Skip to main content

A 'Female Columbus' in 1887 America: marking new social territory {1}

Buy Article:

$47.50 plus tax (Refund Policy)

As a self-styled 'female Columbus', E. Catherine Bates took a transcontinental journey across North America with a woman companion in the late 1880s and, on her return to England, published A Year in the Great Republic . This paper, following critical theory approaches to the study of travel writing, explores the ways in which several of Bates's many-layered social identities as a woman of the British e lite class came to the fore in her travel narrative. I argue that Bates constructed her narrative primarily around her shifting gender identities- as 'feminine' and 'feminist'- and suggest that imperialistic writing was less apparent because she was travelling to a place that had an 'empire-to-empire' rather than a 'colony-to-empire', relationship to Britain during its 'Age of Empire'. In this paper I am searching for a middle ground between what I have termed 'modernist' interpretations of women's travel writing and the more recent post-structural interpretations. I make the case that Victorian women travellers' revisionist commentary on gender roles, as well as their observations of domestic scenes, should remain in focus as we continue to mark them for historical study.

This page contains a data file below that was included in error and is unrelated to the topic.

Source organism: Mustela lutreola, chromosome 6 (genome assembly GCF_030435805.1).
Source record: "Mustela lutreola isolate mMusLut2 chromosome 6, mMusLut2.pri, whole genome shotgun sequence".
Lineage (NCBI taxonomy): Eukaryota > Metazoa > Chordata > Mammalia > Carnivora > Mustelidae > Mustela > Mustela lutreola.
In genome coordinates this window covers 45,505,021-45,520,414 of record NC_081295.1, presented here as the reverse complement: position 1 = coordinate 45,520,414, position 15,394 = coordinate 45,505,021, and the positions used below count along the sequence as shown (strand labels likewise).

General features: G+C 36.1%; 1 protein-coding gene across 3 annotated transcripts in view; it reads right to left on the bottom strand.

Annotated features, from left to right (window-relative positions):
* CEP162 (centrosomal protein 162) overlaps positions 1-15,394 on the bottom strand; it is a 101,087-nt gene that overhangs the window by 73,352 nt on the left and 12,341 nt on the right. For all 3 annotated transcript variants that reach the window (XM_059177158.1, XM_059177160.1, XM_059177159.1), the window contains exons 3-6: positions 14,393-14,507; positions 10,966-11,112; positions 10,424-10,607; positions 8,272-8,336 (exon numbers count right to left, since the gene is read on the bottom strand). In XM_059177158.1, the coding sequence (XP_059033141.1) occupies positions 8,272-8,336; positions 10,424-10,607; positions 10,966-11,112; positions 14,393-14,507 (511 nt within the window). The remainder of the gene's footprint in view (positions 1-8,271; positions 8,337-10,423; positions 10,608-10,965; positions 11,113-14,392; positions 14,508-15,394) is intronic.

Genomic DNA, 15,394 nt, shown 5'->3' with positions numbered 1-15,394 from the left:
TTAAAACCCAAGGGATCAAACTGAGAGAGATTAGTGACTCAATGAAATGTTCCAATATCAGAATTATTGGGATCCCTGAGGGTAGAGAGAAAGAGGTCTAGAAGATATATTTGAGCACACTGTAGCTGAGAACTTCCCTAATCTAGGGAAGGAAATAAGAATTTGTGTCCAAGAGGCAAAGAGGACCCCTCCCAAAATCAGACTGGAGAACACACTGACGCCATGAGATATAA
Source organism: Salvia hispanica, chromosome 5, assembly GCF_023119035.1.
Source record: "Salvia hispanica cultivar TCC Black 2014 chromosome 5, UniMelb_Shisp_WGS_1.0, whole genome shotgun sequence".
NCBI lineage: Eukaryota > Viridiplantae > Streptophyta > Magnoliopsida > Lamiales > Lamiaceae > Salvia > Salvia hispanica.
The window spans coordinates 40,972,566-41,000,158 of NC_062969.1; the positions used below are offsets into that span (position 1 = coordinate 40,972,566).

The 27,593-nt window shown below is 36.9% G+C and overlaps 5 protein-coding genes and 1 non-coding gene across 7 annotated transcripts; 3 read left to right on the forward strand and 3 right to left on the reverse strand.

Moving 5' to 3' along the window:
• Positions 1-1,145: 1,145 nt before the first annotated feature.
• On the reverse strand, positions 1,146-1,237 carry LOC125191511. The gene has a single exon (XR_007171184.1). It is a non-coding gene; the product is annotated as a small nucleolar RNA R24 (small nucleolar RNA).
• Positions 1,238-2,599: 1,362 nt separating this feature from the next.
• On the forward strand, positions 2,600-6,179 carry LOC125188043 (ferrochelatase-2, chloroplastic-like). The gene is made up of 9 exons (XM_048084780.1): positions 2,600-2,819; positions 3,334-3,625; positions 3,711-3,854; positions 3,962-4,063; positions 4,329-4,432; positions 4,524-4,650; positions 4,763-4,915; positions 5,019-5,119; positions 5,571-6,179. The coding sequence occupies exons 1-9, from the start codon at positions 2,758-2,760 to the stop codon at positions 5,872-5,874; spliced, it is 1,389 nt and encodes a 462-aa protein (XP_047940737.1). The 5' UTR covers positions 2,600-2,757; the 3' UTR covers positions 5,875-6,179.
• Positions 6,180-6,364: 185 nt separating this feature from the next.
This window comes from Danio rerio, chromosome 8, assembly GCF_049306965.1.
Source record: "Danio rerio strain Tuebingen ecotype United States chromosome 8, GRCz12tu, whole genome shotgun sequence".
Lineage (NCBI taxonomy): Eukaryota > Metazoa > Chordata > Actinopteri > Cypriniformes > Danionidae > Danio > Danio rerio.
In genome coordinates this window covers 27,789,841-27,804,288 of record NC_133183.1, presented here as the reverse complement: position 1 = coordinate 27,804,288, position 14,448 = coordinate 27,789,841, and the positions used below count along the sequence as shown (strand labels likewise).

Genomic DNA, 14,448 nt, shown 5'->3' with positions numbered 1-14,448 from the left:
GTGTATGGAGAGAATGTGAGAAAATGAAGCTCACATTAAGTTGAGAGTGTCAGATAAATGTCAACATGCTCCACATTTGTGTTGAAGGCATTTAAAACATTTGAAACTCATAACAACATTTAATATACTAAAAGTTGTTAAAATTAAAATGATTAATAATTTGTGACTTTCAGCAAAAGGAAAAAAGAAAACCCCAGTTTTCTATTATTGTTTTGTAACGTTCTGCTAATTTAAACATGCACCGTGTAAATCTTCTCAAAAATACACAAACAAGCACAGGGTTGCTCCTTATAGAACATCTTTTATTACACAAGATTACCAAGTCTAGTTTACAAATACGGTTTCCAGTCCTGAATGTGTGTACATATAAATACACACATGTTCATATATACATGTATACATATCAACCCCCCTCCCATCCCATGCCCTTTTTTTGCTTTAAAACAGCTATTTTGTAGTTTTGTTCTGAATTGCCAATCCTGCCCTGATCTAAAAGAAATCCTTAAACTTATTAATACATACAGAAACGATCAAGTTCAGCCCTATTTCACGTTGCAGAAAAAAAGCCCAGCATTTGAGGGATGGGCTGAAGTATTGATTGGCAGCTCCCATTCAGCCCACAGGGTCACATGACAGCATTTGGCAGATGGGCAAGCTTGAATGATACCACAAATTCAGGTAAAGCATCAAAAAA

No Reference information available - sign in for access.
No Citation information available - sign in for access.
No Supplementary Data.
No Article Media
No Metrics

Document Type: Research Article

Publication date: 1995-09-01

More about this publication?
  • Access Key
  • Free content
  • Partial Free content
  • New content
  • Open access content
  • Partial Open access content
  • Subscribed content
  • Partial Subscribed content
  • Free trial content
Cookie Policy
X
Cookie Policy
Ingenta Connect website makes use of cookies so as to keep track of data that you have filled in. I am Happy with this Find out more